A few years ago, I read an article about the hidden apartments once found in many New York City libraries. At the turn of the last century, the libraries were heated by coal, and live-in caretakers were needed to tend to the fires. Once the heating systems were upgraded, the custodians were no longer needed, and these days, the former living spaces have gradually been repurposed.
However, for a book lover, the idea of living in a library sounds undeniably romantic—especially now, when many libraries have been closed to the public for months on end. (My local library is still only allowing curbside pick-up.) The Lions of Fifth Avenue tells the story of a family that moves into the brand-new library at Fifth Avenue and 42nd Street in 1911. Jack Lyons, the superintendent, oversees a staff of 80, since it takes a lot of people to keep such a majestic building running; his wife Laura and their children, 7-year-old Pearl and 11-year-old Henry, live with him in the “white fortress.”
“Laura hadn’t realized how remote their lives… would be. There were no neighbors to wave hello to each morning, as there had been at the brownstone where she grew up, nor picnics down by the river… Instead, just an endless parade of anonymous visitors who came in to see if the building lived up to its reputation for grandeur and beauty (the answer was always a resounding yes).”
Since Jack spends every spare moment of time working on his novel, Laura feels lonely and frustrated by the constraints of life as a wife and mother, so she decides to go to journalism school—Columbia has just opened a few slots for women. However, Jack finds himself in trouble when several rare books are stolen from the library, including the exceedingly valuable Tamerlane and Other Poems by Edgar Allan Poe.
The Lions of Fifth Avenue features a parallel story set in the early 1990s, as Sadie Donovan, Laura’s granddaughter, who now works at the same library where her grandmother once lived, is also dealing with rare book thefts. Initially, it seems far-fetched that the crimes could be related, but Sadie decides to investigate her family’s past, including the life of her grandmother (who died before she was born), to see if she can learn more.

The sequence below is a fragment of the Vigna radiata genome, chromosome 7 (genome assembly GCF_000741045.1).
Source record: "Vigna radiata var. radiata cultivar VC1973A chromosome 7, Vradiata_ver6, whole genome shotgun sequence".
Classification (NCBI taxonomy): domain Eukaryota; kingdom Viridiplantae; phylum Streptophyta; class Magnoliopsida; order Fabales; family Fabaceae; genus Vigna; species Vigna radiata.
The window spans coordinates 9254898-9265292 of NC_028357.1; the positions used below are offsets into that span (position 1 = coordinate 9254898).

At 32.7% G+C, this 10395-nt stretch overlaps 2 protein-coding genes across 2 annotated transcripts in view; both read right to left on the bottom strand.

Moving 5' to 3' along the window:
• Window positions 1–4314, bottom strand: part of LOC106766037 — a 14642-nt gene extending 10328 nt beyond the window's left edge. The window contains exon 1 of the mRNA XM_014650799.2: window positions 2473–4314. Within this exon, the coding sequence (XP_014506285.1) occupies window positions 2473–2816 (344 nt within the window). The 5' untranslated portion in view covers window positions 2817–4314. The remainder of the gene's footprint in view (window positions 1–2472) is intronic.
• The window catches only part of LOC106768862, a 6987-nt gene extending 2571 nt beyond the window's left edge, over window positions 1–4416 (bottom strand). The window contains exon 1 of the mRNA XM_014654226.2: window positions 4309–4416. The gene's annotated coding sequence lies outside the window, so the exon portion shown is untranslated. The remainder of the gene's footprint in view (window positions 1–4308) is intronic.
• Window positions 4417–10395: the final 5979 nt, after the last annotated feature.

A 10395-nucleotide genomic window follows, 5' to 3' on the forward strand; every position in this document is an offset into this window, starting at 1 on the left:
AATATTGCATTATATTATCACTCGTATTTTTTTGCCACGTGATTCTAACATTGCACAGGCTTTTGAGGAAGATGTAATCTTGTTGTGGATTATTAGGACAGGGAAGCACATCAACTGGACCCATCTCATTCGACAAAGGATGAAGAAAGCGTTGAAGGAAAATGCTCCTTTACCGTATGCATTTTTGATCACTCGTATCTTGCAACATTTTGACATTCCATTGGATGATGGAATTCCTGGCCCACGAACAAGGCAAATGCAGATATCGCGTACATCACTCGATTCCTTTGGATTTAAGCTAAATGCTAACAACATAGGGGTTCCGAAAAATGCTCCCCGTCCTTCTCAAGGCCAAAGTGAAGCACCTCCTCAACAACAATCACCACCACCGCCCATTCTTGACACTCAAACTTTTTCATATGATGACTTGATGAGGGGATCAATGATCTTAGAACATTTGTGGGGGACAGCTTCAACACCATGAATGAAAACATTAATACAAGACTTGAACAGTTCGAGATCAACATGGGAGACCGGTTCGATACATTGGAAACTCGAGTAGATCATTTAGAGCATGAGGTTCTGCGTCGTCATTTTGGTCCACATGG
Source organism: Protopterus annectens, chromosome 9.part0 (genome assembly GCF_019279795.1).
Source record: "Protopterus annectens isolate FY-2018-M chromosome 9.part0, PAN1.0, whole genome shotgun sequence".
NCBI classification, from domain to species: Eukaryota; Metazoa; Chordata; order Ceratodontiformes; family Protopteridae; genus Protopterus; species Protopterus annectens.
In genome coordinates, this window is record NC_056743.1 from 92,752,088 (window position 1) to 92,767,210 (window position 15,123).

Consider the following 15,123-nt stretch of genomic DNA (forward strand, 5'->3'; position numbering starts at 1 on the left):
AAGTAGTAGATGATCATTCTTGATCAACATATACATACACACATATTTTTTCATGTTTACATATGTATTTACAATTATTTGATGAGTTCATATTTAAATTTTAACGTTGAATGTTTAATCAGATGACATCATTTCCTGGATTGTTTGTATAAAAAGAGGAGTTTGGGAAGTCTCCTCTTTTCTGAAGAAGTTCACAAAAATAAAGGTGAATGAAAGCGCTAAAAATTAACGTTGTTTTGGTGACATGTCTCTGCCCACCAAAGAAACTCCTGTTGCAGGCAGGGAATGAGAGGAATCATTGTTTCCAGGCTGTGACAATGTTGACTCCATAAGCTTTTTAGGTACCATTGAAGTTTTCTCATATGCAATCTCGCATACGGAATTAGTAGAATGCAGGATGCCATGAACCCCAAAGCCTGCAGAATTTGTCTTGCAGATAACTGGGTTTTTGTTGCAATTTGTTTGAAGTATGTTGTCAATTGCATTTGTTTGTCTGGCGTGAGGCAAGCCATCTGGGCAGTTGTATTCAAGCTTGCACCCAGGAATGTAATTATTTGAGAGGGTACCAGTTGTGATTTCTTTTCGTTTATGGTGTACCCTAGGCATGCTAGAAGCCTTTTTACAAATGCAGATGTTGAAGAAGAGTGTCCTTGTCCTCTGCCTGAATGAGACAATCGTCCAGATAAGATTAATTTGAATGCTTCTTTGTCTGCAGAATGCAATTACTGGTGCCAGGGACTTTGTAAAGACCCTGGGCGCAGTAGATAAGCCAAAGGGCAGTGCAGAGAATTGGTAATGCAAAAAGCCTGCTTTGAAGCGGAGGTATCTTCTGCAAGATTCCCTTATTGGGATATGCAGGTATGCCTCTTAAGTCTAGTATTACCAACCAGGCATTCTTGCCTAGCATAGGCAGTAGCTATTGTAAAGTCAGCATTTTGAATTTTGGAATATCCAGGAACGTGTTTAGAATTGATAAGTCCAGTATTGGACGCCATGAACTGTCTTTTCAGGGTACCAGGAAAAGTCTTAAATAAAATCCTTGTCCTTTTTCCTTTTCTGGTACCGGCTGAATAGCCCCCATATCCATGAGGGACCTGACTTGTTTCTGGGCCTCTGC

Sadie and Laura are both captivating protagonists, and the library background makes this a fun read for book lovers and fans of historical fiction, offering a fascinating peek behind the scenes of one of New York’s most storied institutions.
Keeping the theme going, Matt Haig’s The Midnight Library is set in a very different sort of library: one that lives only in the mind of Nora Seed as she teeters between life and death. Nora feels that her life has been one disappointment after another, and when her beloved cat dies and she loses her job, she decides to commit suicide. After taking an overdose, she finds herself in the Midnight Library, presided over by her old grammar-school librarian, Mrs. Elm. In this very personal library, Nora finds an untold numbers of volumes; “every book provides a chance to try another life you could have lived,” explains Mrs. Elm. “To see how things would be different if you had made other choices… Would you have done anything different, if you had the chance to undo your regrets?”
If Nora pops into another life and is disappointed with the outcome, she will return to the library. If she’s content, she can stay in that life until she dies of old age. So Nora starts living: in one life, she’s a world-renowned Olympic athlete; in another, she’s a scientist studying climate change in the Arctic; in yet another, she married her former boyfriend and they opened a pub together in the English countryside.
I often find myself ruminating over past choices I now regret, both large (why didn’t I spend a year or two living in New York or Stockholm when I was younger?) and small (why did I park directly under that tree which shed yellow pollen all over my car?), and I’m fascinated by the many-worlds interpretation (why did I wind up in the universe where Donald Trump was president?), so the premise of this book hooked me. However, when Nora lands in a new life, she has no idea what her counterpart has been doing, which causes a lot of confusion; in the scenario where she’s an ex-Olympian, she’s about to go onstage and deliver a motivational speech to a huge roomful of people, which is a literal nightmare. As a rock star, she’s asked to play her biggest hit, but of course she doesn’t know it. How can you give a life a fair shake if you are disoriented and perplexed the whole time?
Still, the last few pages of this book are joyous and quite profound. A sample, taken from a social media post written by Nora after she exits the library:
It is not the lives we regret not living that is the real problem. It is the regret itself. It’s the regret that makes us shrivel and wither and feel like our own and other people’s worst enemy.
We can’t tell if any of those other versions would have been better or worse. Those lives are happening, it is true, but you are happening as well, and that is the happening we have to focus on… We just have to close our eyes and savour the taste of the drink in front of us and listen to the song as it plays.